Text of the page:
Life Versus the Volcanoes
The underwater volcanoes are part of a larger structure of tar deposits in the area, and although the volcanoes themselves are not active, oil has been bubbling steadily out of nearby seeps in the underground rock for thousands of years. Just sail some 10 miles offshore and the surface of the ocean has a oily sheen and smells, says Chris Reddy, a scientist at WHOI and co-author of a paper on the asphalt volcanoes that appeared in April’s Nature Geoscience. Some 20,000 liters a day is released; about half the oil that enters the world’s oceans comes from natural seeps like these.
The volcanoes are dormant now, but at one time may have been an important regional flux of methane, a potent greenhouse gas. Finding natural sources of methane like these are critical to understanding how methane is released into the atmosphere.
Valentine and his colleagues discovered the volcanoes on a diving expedition in the area. They were curious about some unusual sea floor topography they had noticed, and then sent an autonomous underwater vehicle to snap some photographs.What was revealed were seven domed volcanoes in all, larger in area than a football field, the largest of which was taller than a six story building. How do you miss these so close to a heavily populated coastline? Well, they were deep enough that diving expeditions never reached those peaks.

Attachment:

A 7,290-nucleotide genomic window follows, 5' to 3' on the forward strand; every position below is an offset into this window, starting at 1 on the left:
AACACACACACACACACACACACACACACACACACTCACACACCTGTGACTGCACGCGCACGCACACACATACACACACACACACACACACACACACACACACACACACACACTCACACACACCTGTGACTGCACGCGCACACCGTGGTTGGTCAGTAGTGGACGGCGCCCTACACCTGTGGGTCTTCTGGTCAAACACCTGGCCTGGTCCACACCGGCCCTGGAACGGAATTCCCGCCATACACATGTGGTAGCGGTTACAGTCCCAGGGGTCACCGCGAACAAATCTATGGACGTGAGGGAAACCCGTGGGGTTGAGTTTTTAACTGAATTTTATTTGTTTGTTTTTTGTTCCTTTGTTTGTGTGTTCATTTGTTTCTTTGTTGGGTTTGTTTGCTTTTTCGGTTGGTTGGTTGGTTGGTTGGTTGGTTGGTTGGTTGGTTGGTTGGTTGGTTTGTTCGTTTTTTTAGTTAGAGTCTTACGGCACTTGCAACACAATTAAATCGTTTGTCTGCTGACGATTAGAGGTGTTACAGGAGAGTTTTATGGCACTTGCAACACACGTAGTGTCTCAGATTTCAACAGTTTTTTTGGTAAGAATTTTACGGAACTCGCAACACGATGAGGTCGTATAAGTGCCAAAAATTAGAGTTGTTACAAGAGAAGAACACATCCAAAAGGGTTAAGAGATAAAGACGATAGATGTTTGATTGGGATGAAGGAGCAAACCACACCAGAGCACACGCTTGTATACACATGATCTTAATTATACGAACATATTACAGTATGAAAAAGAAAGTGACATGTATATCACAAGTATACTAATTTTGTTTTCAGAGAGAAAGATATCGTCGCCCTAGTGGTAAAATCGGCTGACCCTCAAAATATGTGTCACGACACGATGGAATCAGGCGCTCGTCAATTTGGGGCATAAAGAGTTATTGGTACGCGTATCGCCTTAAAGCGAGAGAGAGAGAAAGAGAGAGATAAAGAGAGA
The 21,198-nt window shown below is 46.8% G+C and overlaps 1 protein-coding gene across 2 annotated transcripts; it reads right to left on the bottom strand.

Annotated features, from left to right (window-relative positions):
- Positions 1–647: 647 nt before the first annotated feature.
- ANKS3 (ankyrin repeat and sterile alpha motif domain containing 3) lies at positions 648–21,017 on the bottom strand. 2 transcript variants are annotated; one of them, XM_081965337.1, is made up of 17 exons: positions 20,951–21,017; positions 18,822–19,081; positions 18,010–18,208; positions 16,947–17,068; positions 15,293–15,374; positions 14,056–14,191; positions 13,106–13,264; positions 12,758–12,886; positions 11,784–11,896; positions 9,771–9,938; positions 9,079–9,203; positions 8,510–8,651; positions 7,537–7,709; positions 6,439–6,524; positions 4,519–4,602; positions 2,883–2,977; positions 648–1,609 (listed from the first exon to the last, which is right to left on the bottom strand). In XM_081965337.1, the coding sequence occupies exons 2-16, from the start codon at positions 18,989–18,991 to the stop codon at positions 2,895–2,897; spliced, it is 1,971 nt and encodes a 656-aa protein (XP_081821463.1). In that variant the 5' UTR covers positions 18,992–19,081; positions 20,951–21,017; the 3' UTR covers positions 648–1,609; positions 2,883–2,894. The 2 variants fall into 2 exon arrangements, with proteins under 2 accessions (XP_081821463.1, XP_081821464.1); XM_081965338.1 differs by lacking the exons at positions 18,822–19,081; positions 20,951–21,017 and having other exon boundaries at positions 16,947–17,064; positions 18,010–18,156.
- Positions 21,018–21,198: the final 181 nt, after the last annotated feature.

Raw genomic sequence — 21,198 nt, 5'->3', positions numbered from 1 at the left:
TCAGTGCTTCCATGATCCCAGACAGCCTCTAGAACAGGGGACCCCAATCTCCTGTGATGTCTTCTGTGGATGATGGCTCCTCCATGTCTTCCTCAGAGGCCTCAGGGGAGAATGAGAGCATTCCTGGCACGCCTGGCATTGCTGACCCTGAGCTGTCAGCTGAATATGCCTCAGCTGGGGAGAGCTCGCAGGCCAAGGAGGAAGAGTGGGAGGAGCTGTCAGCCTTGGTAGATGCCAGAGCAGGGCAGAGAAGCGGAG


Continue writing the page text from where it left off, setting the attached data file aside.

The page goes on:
The volcanoes are thought to be made entirely of asphalt rooted deep below the subsurface to their base. It’s like a massive bumpy parking lot down there. Valentine says they’re not a source of global warming today, although the surrounding seeps are adding a relatively small, ever-present source to the atmosphere.
But geochemists are often thinking in terms of scale.
“In a longer term view, changes in emission from the subsurface may have had significant impacts on climate, but it would take many such features as we have found to make a global impact.”
The volcano in Iceland is a reminder of how ultimately precarious our situation is here on Earth. There’s just no telling what the planet’s systems have in store for us. We build entire civilizations on the assumption of permanence. But in moments the ground — or skies — can start shifting.
No known end. And of course the scariest part is that this kind of thing isn’t all that unusual in Earth’s past. Although Eyjafjallajökull is happening in an inopportune spot, it’s not particularly large either. Now’s the time to bone up on past volcanic occurrences.
We’ve all heard of the 1991 eruption of Mount Pinatubo in the Philippines — the largest eruption in living memory — which caused average global temperatures to drop by almost a degree Fahrenheit as a haze of sulfuric acid droplets prevented sunlight from reaching the Earth. Some 800 people died from houses that collapsed under accumulated wet hot ash, and of course there was untold damage to nearby communities, forests, and agriculture. How fast things change: these days, the volcano is a tourist destination.
So what’s all this have to do with global warming? Well, volcanic eruptions temporarily (or not so temporarily) lead to global cooling, though, of course, also cause quite a bit of destruction so we don’t exactly want them to pop off. But in the long term, they are actually adding quite a bit of CO2 to the atmosphere. Think of them as balancing out the Great Carbon Cycle.
But as Virginia Polytechnic Institute geologist Dewey McLean points out:
Despite all the carbon it spewed into the air, Eyjafjallajökull has, in an odd way, actually helped alleviate climate change.